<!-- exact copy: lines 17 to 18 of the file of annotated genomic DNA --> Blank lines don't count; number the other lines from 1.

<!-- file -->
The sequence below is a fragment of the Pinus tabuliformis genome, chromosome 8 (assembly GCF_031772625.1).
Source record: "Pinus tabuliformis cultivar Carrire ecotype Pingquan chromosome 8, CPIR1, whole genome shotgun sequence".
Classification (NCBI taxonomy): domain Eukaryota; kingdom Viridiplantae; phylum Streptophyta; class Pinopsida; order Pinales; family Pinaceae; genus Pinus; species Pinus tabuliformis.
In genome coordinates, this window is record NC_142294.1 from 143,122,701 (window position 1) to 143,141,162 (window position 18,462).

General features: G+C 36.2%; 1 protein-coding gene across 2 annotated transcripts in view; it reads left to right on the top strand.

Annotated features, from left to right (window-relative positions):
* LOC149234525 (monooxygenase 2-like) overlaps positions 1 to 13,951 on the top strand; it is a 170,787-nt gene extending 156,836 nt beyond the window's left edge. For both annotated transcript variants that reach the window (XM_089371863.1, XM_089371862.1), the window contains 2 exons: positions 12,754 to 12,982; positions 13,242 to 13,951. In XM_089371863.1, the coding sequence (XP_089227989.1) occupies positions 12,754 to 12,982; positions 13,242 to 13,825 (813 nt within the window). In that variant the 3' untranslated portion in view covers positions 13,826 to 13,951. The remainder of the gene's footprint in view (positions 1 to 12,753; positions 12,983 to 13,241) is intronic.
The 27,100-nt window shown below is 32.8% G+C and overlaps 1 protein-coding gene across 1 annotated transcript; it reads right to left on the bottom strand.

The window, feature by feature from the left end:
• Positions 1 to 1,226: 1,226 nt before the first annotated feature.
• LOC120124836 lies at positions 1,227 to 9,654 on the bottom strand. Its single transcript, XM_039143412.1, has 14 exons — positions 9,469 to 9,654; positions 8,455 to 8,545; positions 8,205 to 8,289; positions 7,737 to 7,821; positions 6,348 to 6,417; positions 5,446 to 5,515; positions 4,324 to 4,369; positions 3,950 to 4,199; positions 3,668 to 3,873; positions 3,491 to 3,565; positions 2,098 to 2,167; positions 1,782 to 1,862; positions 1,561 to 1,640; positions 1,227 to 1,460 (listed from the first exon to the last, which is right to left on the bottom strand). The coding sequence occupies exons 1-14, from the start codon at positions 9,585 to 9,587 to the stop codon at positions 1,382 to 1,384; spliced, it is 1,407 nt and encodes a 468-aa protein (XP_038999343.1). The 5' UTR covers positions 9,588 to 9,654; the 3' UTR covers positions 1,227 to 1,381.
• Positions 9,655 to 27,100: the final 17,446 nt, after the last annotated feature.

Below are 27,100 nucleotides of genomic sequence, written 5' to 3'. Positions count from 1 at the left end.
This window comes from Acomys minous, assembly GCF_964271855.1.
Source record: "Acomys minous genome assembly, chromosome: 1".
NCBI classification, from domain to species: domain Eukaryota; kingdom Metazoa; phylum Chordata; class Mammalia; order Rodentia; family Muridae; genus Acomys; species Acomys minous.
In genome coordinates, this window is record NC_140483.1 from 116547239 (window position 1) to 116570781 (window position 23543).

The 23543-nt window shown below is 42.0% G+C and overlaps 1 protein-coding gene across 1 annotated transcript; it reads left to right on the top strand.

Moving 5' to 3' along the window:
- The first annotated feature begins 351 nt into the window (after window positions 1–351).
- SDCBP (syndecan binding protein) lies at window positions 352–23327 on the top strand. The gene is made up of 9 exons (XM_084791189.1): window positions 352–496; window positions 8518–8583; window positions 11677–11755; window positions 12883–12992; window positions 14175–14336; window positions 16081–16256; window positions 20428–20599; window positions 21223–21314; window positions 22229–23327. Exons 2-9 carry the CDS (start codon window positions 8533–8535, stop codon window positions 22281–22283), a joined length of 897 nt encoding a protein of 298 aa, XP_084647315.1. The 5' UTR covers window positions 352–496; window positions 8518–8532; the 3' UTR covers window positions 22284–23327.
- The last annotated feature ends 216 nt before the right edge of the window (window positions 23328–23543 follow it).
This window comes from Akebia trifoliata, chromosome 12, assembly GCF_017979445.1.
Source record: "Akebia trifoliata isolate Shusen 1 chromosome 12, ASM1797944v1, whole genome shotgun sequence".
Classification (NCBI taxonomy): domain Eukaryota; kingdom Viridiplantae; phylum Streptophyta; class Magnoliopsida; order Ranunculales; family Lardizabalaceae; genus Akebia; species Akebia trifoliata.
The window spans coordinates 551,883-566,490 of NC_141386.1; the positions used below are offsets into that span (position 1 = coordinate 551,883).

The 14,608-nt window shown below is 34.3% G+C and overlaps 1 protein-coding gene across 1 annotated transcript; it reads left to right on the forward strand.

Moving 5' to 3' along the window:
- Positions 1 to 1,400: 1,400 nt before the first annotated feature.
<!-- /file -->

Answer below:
In genome coordinates, this window is record NC_140483.1 from 116547239 (window position 1) to 116570781 (window position 23543).

The 23543-nt window shown below is 42.0% G+C and overlaps 1 protein-coding gene across 1 annotated transcript; it reads left to right on the top strand.